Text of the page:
VANCOUVER, B.C. -- Timing is everything, and for Vancouver Canucks defenseman Kevin Bieksa, the timing of his double-overtime goal in Game 5 of the Western Conference Finals on Tuesday night couldn't have been better.
While other players might have spent the time basking of in the glory of being an overtime hero, Bieksa said he's been working harder away from the rink the last couple days.
"It's been terrible actually, I'm in the middle of a move, I've been taking loads up and down the elevator – it's been terrible," he said Thursday. "It's been busier actually. It's a good thing we didn't go on the road (for Game 6) so I could stay home and help pack and move.
"It's been nothing special over here, trust me."
Many thought Bieksa would be moving last summer after GM Mike Gillis went out and acquired defensemen Keith Ballard and Dan Hamhuis. The Canucks were stretching the limits of the salary cap, and a trade on the blue line to create cap space seemed inevitable.
Bieksa, who lacked a no-trade clause and is scheduled to become an unrestricted free agent on July 1, was believed to be the odd man out. However, a freak accident to Sami Salo on July 22, 2010, turned into exactly the cap relief needed to keep Bieksa around. Salo missed most of the season with an Achilles tendon injury, keeping him off the cap and freeing up room for Bieksa.
"It's something that I've addressed a lot of times," Bieksa said of the trade talk. "I didn't pay a lot of attention to those rumors in the summer, and expected to be here.
"Here I am today, so who cares about the rumors."
Canucks coach Alain Vigneault, who has known Bieksa since the 2005-06 season when he coached Vancouver's American Hockey League affiliate in Manitoba, says the former fifth-round selection (No. 151 in 2001) has come a long way.
"This is the sixth year I've had him, he's always been a good player, a very good player, that has a lot of confidence in his abilities," he said. "Unfortunately throughout some of the seasons, he's had some injuries and some series injuries that have taken him out of the lineup. Sometimes that takes a while to get back to form."
Bieksa missed 47 games during the 2007-08 season after suffering a calf laceration during a November game against the Nashville Predators. Two games into the 2008-09 season he suffered a knee injury while trying to hit Wayne Primeau of the Calgary Flames. The following month he missed seven games after fracturing a bone in his left foot.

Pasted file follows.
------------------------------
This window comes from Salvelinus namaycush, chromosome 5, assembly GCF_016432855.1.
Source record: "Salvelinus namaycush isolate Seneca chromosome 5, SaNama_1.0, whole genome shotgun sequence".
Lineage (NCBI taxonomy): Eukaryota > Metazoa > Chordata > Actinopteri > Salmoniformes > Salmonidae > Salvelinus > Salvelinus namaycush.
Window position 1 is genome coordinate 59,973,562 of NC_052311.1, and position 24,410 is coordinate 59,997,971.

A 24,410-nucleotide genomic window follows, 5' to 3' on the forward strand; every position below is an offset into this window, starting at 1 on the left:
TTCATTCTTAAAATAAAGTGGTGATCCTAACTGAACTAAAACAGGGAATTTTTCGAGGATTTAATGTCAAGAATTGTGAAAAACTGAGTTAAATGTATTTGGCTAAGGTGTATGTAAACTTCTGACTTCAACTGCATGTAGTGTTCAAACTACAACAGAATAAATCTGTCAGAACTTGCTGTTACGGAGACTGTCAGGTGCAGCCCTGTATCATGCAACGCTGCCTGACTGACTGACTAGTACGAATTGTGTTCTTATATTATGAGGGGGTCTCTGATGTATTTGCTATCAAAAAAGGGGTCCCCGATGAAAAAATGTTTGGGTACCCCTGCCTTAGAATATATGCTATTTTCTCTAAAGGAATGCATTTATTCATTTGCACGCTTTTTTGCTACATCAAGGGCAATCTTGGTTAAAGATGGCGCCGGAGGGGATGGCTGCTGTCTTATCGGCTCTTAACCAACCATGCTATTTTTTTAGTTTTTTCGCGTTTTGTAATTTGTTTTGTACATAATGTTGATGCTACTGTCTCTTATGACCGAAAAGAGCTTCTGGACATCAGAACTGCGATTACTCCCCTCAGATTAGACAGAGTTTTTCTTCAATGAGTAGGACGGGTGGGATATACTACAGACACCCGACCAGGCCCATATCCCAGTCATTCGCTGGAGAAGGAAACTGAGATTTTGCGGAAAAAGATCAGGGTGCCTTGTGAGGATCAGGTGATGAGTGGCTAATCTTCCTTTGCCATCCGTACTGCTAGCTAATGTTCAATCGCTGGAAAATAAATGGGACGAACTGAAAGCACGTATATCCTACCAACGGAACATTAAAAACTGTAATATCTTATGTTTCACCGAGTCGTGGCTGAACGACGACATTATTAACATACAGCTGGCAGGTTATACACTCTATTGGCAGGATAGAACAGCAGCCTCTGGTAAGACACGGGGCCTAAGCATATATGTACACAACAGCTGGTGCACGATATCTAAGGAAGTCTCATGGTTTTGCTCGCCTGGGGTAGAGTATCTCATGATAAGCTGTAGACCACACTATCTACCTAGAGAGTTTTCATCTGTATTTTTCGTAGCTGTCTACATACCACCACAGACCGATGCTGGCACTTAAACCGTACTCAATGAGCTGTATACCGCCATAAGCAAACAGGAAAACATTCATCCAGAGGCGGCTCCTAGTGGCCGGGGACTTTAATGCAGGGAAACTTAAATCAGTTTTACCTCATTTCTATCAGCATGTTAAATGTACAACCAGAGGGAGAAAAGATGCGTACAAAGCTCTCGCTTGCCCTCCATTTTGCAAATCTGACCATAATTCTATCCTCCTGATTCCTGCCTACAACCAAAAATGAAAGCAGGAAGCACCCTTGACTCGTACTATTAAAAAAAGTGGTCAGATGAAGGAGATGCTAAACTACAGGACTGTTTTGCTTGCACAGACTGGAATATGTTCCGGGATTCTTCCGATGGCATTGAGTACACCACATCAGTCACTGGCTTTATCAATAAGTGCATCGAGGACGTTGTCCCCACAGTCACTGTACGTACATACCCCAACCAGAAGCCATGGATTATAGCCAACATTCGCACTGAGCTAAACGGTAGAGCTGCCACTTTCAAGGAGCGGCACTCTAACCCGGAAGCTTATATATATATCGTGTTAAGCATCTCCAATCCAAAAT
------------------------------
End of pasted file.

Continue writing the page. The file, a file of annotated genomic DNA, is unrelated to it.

Bieksa suffered another serious laceration last season when the skate of Petr Prucha cut him during a December game against the Phoenix Coyotes. Nearly a week after, it was revealed he had severed tendons in his ankle as a result of the collision, and Bieksa ended up missing 27 games.
"This year he came to camp with great conditioning, really strong attitude, really focused," Vigneault said. "From Day 1, he's just played, and played real well."
Bieksa collected 6 goals, 22 points and a plus-32 rating while playing in just 66 games this season due to a fractured bone in his foot he sustained while blocking a shot during a February game against the Minnesota Wild.
The man known as "Juice" to his teammates, has taken his game to another level in these playoffs scoring 5 goals and adding 4 assists for 9 points along with a plus-10 rating.
"I expected (the shutdown) part from Kevin," Vigneault said. "Obviously the way he played in the last series, and the goals that he got were pretty incredible – that's what enabled us to move on to the next round."
Bieksa said his 3-year-old son Cole was one of the few who was certain of who scored the overtime winner on Tuesday that sent the Canucks to the Stanley Cup Final.
"He's been at most of the games all season long, he didn't make that one, he wasn't feeling too good, but apparently he was watching it at home with our nanny," Bieksa said. "Obviously nobody knew what happened at first, but he was one of the first people who saw and said ‘that was my dad, he's the one that scored' and my nanny was like ‘uhh.. I don' think so'. He was like ‘yeah, yeah it was number 3 – I saw'."
Bieksa said he's received numerous texts and phone calls since the goal, but the most significant one was from his grandparents back home in Grimsby, Ont.
"They stay up till 1 or 2 in the morning to watch the games – very passionate fans. Maybe don't understand everything about the games, but that was probably the first message I got congratulating me, wishing me good luck, and then ‘don't hurt yourself Kevin, be careful, I love you.'"
"That was the first, and most important message I probably got."
Bieksa's phone will be blowing up once again if he, and his teammates, can win four more games to capture the franchise's first Stanley Cup.
After being through it and seeing the other [outdoor] games on TV, just the atmosphere is spectacular. To stand here -- and we are essentially almost on the blue line -- and look up [into the stands] and knowing it is going to be packed and playing our biggest rival in this setting is going to be pretty special.
— Bruins president Cam Neely on the 2016 Bridgestone NHL Winter Classic between Boston and Montreal at Gillette Stadium on
Jan. 1, 2016